SNARE HUNTING AMONG BAKA HUNTER-GATHERERS : IMPLICATIONS FOR SUSTAINABLE WILDLIFE MANAGEMENT
Access this Article
Search this Article
Diversity in hunting methods has been reported among the Mbuti net hunters in Ituri in northeastern Democratic Republic of the Congo, among the Baka hunters in southeastern Cameroon, who currently practice snare hunting as their principal method, and among other hunter-gatherers in central African forests. Although forest duikers are the main targets of all of these hunters, different species of duikers are captured by different methods. Blue duikers (Philantomba monticola) weighing about 4–5 kg comprise the majority of the Mbuti's net-hunting harvests, whereas red duikers (in particular, Cephalophus callipygus and C. dorsalis) weighing about 15–20 kg are the major catch in Baka snare hunting. The density of duikers in each area is reflected in the rate of captures : the density of blue duikers is higher in the forests used by Mbuti net hunters, and red duikers are more abundant in the Baka area. Thus, it is likely that the relative abundance of each species is one of the major contributors to the selection of an efficient hunting method. Indeed, non-traditional methods may be selected as a result of adaptation to ecological conditions, the availability of hunting tools, and the changing role of hunting in the livelihoods of hunters. An understanding of the context in which hunting methods are selected is needed to design an effective wildlife management plan that is acceptable to the local people who depend on hunting for their livelihood.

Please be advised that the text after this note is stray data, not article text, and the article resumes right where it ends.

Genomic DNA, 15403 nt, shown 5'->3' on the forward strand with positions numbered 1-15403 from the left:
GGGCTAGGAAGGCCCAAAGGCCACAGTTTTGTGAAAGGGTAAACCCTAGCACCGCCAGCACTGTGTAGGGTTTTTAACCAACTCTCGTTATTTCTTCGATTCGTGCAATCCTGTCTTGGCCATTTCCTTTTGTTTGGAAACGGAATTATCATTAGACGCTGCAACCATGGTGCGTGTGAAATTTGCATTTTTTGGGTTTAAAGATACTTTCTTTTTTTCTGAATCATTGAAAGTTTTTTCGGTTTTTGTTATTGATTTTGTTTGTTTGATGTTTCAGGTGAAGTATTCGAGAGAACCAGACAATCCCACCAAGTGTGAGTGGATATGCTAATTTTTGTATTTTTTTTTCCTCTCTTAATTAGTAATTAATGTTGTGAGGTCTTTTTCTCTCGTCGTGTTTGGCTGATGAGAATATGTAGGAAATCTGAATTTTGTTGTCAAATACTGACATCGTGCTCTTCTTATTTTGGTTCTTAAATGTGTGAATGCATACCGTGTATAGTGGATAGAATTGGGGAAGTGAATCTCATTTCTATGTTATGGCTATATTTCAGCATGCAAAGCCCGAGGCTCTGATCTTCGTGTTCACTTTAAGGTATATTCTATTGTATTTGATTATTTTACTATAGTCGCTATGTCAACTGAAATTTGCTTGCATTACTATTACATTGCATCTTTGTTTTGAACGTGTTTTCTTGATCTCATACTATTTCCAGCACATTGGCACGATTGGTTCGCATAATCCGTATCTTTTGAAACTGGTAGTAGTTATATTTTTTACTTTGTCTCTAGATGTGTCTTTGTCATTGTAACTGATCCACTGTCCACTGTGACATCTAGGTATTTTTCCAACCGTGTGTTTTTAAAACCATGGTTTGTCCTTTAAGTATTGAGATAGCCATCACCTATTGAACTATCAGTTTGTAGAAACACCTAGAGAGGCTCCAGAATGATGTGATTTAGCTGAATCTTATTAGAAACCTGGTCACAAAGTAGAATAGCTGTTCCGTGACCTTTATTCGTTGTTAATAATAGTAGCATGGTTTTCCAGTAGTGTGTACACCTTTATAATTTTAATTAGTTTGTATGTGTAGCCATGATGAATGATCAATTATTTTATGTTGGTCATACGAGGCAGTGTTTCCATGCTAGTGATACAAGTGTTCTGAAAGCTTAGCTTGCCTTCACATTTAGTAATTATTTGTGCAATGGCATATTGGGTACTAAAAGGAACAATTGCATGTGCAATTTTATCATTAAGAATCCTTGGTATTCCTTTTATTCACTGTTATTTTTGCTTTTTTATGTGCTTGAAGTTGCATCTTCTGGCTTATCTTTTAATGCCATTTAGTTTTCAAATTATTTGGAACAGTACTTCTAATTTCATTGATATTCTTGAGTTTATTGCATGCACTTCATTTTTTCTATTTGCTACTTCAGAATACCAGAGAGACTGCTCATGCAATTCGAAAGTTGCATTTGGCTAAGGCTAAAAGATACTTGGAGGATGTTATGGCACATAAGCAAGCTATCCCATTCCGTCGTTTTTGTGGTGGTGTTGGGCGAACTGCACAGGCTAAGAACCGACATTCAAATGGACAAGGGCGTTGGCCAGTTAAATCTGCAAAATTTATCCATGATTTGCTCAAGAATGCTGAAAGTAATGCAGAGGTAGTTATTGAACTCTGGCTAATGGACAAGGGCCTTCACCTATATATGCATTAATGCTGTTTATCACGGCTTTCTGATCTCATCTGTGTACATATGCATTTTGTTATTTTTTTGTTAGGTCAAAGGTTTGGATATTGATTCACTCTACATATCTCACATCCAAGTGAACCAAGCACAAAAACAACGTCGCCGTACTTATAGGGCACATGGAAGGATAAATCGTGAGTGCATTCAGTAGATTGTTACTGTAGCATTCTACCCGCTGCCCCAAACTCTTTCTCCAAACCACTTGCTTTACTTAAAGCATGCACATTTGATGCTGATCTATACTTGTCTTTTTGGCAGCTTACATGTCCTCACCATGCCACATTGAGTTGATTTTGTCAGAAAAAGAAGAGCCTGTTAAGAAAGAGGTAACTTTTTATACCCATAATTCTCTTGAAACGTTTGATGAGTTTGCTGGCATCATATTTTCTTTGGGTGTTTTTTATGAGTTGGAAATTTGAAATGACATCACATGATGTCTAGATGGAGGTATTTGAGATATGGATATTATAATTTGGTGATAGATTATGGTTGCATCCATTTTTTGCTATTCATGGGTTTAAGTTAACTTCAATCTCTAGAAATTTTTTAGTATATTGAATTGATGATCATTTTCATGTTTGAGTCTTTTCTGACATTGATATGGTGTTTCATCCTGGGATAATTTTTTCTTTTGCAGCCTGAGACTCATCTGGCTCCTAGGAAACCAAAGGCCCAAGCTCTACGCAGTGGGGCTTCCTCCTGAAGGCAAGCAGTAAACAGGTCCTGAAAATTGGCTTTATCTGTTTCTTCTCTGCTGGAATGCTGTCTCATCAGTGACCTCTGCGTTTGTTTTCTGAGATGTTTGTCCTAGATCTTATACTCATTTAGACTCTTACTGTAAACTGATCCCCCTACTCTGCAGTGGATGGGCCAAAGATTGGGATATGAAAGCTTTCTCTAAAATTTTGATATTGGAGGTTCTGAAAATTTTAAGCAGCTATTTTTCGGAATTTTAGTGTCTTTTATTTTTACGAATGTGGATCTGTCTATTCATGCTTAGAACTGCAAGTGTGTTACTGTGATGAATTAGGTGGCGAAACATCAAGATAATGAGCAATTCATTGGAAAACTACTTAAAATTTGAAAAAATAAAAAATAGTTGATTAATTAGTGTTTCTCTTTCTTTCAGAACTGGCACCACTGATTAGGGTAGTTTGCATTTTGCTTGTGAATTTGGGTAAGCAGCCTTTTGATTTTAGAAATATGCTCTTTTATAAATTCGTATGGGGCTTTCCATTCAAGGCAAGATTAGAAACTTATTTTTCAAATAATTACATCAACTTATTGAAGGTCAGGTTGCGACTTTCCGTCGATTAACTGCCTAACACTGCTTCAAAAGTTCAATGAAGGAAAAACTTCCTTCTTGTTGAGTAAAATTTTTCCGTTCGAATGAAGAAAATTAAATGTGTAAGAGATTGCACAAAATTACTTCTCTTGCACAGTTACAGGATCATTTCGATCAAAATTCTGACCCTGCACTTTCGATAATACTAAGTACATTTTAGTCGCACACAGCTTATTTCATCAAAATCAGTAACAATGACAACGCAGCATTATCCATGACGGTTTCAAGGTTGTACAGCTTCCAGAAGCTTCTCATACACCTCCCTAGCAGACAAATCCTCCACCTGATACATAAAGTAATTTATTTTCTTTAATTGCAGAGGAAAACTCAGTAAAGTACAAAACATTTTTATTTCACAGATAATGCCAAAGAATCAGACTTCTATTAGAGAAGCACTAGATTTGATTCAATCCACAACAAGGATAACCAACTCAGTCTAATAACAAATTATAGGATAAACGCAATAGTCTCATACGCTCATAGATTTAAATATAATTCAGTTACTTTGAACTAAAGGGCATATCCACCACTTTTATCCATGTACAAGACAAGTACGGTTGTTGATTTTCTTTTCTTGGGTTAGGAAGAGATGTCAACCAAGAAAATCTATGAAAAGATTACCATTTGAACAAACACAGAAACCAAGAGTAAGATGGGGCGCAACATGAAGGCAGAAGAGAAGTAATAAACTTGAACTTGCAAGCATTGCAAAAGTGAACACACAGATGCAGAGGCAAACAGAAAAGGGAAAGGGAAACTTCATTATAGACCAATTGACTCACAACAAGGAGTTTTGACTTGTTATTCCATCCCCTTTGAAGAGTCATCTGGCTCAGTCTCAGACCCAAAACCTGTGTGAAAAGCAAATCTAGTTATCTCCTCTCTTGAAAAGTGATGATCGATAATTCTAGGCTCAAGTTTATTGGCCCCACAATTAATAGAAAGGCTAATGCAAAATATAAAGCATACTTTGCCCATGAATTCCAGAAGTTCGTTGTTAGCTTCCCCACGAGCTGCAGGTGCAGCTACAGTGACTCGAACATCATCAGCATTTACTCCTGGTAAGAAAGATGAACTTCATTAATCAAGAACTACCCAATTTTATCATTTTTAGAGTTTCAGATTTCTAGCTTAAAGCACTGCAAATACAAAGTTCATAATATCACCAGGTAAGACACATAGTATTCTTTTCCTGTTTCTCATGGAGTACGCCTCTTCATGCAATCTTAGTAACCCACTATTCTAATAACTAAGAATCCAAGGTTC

- African study monographs. Supplementary issue.
African study monographs. Supplementary issue. (49), 115-136, 2014-08
The Research Committee for African Area Studies, Kyoto University